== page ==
Australian Politicians Apologize After Signing Extremist Petition
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Australian Politicians Apologize After Signing Extremist Petition

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Two Australian politicians, claiming they were duped, have apologized to Jewish groups here after signing petitions connected to U.S. extremist Lyndon LaRouche.

Peter Webb, a member of the legislative assembly of New South Wales, Australia’s most populous state, said he signed a petition circulated by the Citizens’ Electoral Councils because he supports “economic reform.”

The petition was subsequently published in that group’s magazine in support of the economic theories of LaRouche.

These petitions were not overtly anti-Semitic. But LaRouche, who has served a prison term for mail fraud and tax evasion, champions an ideology that combines anti-Semitism and bizarre conspiracy theories, such as a claim that former U.S. Secretary of State Henry Kissinger worked for the Soviet KGB.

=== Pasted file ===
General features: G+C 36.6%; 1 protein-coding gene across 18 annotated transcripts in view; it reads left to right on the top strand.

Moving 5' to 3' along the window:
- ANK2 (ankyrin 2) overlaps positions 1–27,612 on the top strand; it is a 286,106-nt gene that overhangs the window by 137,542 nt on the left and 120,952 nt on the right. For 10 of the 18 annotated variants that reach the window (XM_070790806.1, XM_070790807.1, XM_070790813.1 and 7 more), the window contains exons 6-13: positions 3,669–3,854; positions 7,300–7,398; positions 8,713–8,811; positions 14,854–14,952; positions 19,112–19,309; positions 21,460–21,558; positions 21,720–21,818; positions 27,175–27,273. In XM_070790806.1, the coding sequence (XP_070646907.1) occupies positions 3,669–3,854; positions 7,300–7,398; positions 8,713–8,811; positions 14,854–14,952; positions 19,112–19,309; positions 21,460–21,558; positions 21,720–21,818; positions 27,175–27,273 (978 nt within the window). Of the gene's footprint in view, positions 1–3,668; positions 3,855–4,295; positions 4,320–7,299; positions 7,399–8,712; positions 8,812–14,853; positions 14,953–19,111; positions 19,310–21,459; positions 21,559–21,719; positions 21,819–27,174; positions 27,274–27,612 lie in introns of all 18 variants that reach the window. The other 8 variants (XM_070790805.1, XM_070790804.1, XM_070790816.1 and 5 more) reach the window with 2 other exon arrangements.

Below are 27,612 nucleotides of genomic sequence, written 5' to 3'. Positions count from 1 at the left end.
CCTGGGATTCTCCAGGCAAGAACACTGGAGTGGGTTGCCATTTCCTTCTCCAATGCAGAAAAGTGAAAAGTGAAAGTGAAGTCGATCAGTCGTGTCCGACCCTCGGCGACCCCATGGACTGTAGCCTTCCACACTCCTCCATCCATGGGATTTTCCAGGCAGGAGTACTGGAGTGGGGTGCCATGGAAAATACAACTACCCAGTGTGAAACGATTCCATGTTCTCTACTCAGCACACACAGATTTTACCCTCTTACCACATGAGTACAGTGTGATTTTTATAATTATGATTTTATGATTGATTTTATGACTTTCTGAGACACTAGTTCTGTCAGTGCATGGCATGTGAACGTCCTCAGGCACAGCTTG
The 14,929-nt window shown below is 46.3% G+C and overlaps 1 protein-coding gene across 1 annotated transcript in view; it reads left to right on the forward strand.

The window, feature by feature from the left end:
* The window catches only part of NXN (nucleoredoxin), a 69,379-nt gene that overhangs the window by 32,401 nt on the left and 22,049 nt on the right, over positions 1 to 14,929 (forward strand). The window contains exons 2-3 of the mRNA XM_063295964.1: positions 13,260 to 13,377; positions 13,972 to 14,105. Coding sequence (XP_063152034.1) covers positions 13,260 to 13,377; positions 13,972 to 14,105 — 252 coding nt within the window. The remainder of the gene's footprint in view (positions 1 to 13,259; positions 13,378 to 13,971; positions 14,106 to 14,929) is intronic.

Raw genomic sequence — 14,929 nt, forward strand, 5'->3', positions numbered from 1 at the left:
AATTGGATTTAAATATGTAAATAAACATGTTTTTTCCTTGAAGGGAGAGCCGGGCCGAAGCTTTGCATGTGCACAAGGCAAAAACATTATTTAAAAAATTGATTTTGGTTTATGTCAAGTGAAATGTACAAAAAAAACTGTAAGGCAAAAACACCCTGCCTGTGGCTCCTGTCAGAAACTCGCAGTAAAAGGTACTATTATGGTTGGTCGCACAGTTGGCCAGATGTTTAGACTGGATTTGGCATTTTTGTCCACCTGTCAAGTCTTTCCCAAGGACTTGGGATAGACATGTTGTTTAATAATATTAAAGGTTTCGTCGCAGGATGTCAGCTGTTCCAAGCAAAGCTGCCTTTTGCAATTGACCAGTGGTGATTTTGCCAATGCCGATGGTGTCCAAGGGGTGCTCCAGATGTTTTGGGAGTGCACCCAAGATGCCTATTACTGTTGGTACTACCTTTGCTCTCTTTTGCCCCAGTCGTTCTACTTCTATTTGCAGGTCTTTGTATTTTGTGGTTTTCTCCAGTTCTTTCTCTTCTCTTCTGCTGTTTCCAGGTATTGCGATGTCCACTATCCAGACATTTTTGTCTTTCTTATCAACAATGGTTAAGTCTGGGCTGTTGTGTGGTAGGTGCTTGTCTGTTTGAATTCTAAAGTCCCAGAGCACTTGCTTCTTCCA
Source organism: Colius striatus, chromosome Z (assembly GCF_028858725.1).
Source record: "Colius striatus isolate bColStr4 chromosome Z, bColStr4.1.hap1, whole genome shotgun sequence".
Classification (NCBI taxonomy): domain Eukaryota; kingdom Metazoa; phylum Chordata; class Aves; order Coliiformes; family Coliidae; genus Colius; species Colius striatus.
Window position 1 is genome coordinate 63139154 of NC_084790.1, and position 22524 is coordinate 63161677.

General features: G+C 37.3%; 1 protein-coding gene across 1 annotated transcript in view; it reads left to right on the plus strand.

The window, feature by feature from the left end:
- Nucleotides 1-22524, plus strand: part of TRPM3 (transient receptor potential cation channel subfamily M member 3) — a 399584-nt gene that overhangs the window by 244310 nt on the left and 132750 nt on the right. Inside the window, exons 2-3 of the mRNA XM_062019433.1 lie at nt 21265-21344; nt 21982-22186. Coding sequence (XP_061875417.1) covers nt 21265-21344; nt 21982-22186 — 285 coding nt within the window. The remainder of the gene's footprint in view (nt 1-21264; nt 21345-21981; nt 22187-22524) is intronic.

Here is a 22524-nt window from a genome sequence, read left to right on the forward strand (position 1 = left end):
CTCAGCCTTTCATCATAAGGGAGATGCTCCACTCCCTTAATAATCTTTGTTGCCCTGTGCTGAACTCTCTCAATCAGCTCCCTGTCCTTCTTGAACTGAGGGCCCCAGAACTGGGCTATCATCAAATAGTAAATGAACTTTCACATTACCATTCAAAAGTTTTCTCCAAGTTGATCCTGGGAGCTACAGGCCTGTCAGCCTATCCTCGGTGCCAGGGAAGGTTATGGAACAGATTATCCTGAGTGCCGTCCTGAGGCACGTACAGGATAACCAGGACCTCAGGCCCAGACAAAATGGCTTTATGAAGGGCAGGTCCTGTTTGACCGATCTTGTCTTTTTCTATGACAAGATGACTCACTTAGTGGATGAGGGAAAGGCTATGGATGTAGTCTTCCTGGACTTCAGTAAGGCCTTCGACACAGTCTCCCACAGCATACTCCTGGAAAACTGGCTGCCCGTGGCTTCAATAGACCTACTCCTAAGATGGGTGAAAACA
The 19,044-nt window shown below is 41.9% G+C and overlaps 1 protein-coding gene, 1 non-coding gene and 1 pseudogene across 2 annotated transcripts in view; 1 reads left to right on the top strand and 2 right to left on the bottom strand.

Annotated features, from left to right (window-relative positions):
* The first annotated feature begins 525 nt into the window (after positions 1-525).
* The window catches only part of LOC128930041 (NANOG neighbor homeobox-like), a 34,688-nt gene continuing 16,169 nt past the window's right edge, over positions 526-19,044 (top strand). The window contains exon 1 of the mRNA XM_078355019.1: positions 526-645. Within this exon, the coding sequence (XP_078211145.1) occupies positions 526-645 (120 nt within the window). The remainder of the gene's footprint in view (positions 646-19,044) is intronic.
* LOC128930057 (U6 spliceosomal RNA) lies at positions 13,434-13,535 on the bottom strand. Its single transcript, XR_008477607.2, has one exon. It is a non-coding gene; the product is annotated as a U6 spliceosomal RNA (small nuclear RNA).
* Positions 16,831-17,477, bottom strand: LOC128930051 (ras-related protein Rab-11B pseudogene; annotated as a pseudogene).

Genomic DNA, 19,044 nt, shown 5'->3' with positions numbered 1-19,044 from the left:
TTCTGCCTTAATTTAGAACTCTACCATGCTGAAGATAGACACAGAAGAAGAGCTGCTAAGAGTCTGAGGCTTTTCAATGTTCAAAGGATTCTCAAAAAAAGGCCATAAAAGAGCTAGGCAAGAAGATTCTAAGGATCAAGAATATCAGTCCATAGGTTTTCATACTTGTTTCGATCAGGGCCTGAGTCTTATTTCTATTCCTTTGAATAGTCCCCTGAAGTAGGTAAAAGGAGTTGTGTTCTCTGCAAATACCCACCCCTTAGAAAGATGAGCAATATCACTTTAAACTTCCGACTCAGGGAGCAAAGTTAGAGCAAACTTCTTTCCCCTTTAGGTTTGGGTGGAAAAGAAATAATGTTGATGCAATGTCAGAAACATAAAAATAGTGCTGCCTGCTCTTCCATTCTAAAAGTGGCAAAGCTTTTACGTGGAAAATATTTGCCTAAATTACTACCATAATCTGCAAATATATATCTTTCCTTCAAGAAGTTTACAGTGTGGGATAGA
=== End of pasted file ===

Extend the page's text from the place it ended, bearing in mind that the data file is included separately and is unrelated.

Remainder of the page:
A member of Australia’s Parliament, Bob Katter, also signed the petition, later claiming that he had thought it was “a harmless little motherhood statement.”

Webb’s explanation that he was duped came after Australian Cabinet member Morris Iemma gave a speech condemning Australians who had been harassing Aborigines while wearing Ku Klux Klan regalia.

Iemma also criticized the Citizens’ Economics Councils for its propagation of claims that the Queen of England “is involved in drug trafficking” and a series of “bizarre economic theories.”

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